Introduced in 1992, the concept was to create a "do anything" bike, equally at home on the road or on the trail. The ultimate "hybrid" (while conspicuously avoiding the term "hybrid"), the XO-1 had a road bike frame and geometry with 26" wheels, but slick road tires (mountain bike tires up to 1.6" would fit). It had a double chainring crank that was drilled for a third ring (110/74 bolt circle -- for a large selection of rings) should a rider decide to add one later. But the most prominent, and perhaps most controversial feature was the mustache handlebar -- designed by Grant Petersen, and produced by Nitto.
|Scan from the 1992 B'stone catalog.|
In Bicycling Magazine's April 1992 issue, the headline of their XO-1 review proclaimed "The 'Mustache Bike' Misses by a Whisker." That reviewer, John Kukoda, went on to say, "Great bike, bad bars," and, "The handlebar looks cool, but isn't." Other editors claimed "I wanted to like the bar, but . . . my hands still went numb," and, "I couldn't get comfortable." So much of the bad press seemed to focus on the bars.
|A "trading card" with picture on the front, info on the back.|
The '92 Bicycling review put it like this: "The bike defies categorization. It reflects the personal preferences of its iconoclastic designer, dubbed a 'retro-grouch' by one editor for his approach to component selection." (yes -- an editor writing for the very same Bicycling Magazine!). "The XO-1 (is) too much bike for the typical hybrid shopper. . . Most hybrids sell for less than half as much and attract entry-level riders who like an upright position but don't need a mountain bike. They don't need the XO-1's refinements either."
Unfortunately, the press assessments of the bike really missed the point. The bike wasn't meant for an entry-level buyer, wasn't meant to be a "hybrid," and wasn't meant to be categorized or pigeon-holed into some pre-processed, pre-determined mold. It was really intended to open up possibilities -- ready to take whatever form that its owners -- serious and enthusiastic cyclists -- best saw fit. It was an excellent base -- great bones, if you will -- on which owners could impart their own needs and create their own adventures. They could add that third chainring for lower gearing and go touring. They could put fatter tires and take it on fire roads and off-road trails (in reality, it was probably rugged enough to be all the "mountain bike" that many mountain bike riders ever really needed). They could put fenders on it and use it as a wickedly cool commuter. It could be all of the above, depending on the owners whims, or it could be something else entirely. Given the trend in the industry today, to keep making more and more narrowly defined bike categories, (I think the latest "must have" trend is the so-called "gravel bike," which is yet another role the XO-1 would probably fill exceedingly well), the versatility and category-bending approach of the XO-1 is part of what makes it so endearing.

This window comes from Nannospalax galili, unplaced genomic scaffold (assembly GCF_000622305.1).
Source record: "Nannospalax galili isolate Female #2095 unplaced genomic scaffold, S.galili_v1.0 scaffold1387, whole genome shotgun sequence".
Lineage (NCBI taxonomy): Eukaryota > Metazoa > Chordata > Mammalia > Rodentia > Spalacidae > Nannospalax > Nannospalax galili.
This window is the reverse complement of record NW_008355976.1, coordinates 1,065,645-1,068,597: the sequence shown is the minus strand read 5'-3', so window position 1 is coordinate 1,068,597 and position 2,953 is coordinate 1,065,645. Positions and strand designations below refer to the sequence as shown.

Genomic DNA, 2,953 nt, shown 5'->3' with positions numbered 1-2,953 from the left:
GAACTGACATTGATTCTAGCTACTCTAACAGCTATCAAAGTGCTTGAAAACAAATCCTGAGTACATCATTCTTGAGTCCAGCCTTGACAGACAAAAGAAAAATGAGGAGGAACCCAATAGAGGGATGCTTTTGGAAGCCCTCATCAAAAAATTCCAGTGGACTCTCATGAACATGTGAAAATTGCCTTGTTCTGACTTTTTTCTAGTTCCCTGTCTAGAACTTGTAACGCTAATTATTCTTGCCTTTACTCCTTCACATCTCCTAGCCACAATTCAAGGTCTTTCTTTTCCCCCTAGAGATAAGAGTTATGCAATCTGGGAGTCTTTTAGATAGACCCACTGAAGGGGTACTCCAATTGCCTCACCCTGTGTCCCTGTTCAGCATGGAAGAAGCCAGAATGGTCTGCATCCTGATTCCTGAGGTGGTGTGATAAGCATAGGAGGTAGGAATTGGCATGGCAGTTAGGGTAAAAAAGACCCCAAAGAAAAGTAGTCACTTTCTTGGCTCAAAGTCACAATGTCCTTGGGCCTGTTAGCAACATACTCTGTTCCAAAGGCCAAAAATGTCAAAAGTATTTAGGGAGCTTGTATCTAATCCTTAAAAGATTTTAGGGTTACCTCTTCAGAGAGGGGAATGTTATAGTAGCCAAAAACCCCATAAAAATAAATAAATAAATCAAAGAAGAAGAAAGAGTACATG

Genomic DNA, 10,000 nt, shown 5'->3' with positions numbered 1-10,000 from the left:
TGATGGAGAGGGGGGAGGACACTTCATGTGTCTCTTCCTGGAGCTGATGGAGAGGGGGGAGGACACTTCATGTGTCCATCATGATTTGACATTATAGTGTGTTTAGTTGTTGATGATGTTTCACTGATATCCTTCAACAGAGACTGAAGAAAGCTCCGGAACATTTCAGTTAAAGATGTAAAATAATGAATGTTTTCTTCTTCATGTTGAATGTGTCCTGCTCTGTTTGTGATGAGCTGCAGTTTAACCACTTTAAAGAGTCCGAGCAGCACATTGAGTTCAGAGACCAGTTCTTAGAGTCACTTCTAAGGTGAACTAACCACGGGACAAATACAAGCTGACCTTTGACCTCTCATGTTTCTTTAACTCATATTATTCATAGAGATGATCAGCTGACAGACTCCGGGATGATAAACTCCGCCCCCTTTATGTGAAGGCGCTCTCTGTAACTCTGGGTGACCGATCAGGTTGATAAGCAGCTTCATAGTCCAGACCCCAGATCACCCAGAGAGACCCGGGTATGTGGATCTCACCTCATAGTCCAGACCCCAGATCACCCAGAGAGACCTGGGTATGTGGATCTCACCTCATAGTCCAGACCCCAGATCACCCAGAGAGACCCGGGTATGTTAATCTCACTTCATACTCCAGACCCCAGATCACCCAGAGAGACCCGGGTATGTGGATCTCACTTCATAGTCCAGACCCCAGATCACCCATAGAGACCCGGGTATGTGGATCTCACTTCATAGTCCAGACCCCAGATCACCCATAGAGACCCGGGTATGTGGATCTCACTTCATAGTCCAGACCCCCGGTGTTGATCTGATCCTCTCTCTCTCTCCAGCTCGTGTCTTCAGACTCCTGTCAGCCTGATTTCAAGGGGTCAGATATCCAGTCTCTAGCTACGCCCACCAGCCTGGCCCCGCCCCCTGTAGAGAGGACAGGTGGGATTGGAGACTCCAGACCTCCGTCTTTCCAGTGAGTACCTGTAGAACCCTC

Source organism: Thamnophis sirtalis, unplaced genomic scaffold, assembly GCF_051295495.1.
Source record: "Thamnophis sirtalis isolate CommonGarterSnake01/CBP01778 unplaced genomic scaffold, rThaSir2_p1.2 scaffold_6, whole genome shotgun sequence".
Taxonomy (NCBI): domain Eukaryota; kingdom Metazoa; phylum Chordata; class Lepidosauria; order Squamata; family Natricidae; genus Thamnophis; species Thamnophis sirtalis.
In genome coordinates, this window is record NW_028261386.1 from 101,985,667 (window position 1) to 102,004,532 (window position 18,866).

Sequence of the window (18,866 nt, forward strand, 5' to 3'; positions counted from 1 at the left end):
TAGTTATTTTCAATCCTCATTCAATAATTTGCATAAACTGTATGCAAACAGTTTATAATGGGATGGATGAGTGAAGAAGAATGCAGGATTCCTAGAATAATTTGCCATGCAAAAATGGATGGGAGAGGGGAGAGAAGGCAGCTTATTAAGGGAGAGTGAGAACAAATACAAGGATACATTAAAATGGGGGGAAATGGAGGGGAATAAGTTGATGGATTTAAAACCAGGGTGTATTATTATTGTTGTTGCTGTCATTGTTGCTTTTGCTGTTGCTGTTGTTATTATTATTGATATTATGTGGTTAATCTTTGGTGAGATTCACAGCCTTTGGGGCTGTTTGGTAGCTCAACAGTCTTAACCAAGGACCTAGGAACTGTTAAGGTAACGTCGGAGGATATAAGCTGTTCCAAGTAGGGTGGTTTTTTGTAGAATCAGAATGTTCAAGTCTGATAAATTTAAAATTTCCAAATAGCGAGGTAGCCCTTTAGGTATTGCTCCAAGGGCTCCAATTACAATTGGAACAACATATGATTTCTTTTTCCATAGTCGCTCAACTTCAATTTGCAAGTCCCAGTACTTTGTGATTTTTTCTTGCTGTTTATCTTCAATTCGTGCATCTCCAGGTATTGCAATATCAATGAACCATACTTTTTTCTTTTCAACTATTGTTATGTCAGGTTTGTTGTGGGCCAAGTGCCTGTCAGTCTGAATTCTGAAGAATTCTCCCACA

|From the '93 Catalog|
|From the '93 Catalog|
There were other "lesser" XO models -- XO-2, and XO-3 in 1992, characterized by welded (not lugged) frames, heavier tubing, and less expensive components. The XO-2 model had a slightly different version of the mustache bar that took mountain-bike style controls. In 1993 the range went all the way from XO-1 through XO-5. But most of the other models really were more like the hybrids offered by other brands.
In 1994, the XO-1 was dropped from the lineup. The only XO bikes in the catalog were the XO-3, 4, and 5. The 3 model had a lugged frame somewhat like the much nicer XO-1, as well as the original mustache bar, but other details of the frame (such as the lovely fork crown - now gone), along with the component choices, marked it as a lower-cost entry. Not long afterward, the end came. Bridgestone pulled out and left the USA market for good.
My own experience on the XO-1 is perhaps worth mentioning. When the bike was released in '92, I was a financially struggling student in gradual school (where you gradually find out you don't want to go to school anymore -- from John Irving's The World According to Garp) so buying one was not an option. Same in 1993. By '94 I was finally out of school and gainfully employed. Went to my Bridgestone dealer for an XO-1 -- but they were all gone. Soon after that, so was B'stone. (Sigh).
With the loss of Bridgestone, Grant Petersen went on to start Rivendell. There, one of the bike models, dubbed the "All-Rounder," was like a fancier, more expensive spiritual descendent of the XO-1. Later, in 1999 (1999.75 says Rivbike.com) they released the Atlantis which took the torch and continues on today as a do-anything, go-anywhere bike that defies categorization.
Now, roughly 20 years later, clean, lightly used XO-1s are sought after. There were only 2000 made in two years, so they are fairly rare and definitely collectible. In hindsight, the virtues of the bike stand out -- not just for what the bike was (or wasn't), but for what it could be. Not only that, but the much-maligned mustache bars are alive and well and sold through Rivendell's website (I have them on two of my bikes -- and love them).
Addendum: Fun facts: The lovely fork crown on the XO-1 was originally spec'd for a Japanese-market Bridgestone touring bike called the Atlantis (1981 - 1982, according to Rivendell Reader #35 from 2005). That model wasn't sold in the US. The original Atlantis was designed by Hiroo Watanabe and modeled after classic French randonneuring bikes. When Rivendell introduced their Atlantis in '99, the seat-tube decal had a crest with a stylized figure "2" in a diamond -- a subtle little homage to the original Atlantis.